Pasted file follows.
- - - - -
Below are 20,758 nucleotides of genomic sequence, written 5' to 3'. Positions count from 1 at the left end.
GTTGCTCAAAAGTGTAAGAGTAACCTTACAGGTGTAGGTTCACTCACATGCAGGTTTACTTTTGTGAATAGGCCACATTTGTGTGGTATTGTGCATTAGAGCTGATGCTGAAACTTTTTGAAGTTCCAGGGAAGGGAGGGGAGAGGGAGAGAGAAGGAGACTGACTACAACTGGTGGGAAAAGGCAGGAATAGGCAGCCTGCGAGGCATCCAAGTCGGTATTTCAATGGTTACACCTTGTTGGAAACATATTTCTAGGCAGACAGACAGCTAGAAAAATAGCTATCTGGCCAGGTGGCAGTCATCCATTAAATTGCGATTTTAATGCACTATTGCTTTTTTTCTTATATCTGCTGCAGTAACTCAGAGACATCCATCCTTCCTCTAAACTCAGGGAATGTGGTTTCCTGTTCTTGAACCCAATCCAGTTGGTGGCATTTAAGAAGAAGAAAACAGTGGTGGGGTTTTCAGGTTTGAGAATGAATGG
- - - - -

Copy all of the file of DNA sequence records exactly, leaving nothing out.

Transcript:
Below are 20,758 nucleotides of genomic sequence, written 5' to 3'. Positions count from 1 at the left end.
GTTGCTCAAAAGTGTAAGAGTAACCTTACAGGTGTAGGTTCACTCACATGCAGGTTTACTTTTGTGAATAGGCCACATTTGTGTGGTATTGTGCATTAGAGCTGATGCTGAAACTTTTTGAAGTTCCAGGGAAGGGAGGGGAGAGGGAGAGAGAAGGAGACTGACTACAACTGGTGGGAAAAGGCAGGAATAGGCAGCCTGCGAGGCATCCAAGTCGGTATTTCAATGGTTACACCTTGTTGGAAACATATTTCTAGGCAGACAGACAGCTAGAAAAATAGCTATCTGGCCAGGTGGCAGTCATCCATTAAATTGCGATTTTAATGCACTATTGCTTTTTTTCTTATATCTGCTGCAGTAACTCAGAGACATCCATCCTTCCTCTAAACTCAGGGAATGTGGTTTCCTGTTCTTGAACCCAATCCAGTTGGTGGCATTTAAGAAGAAGAAAACAGTGGTGGGGTTTTCAGGTTTGAGAATGAATGG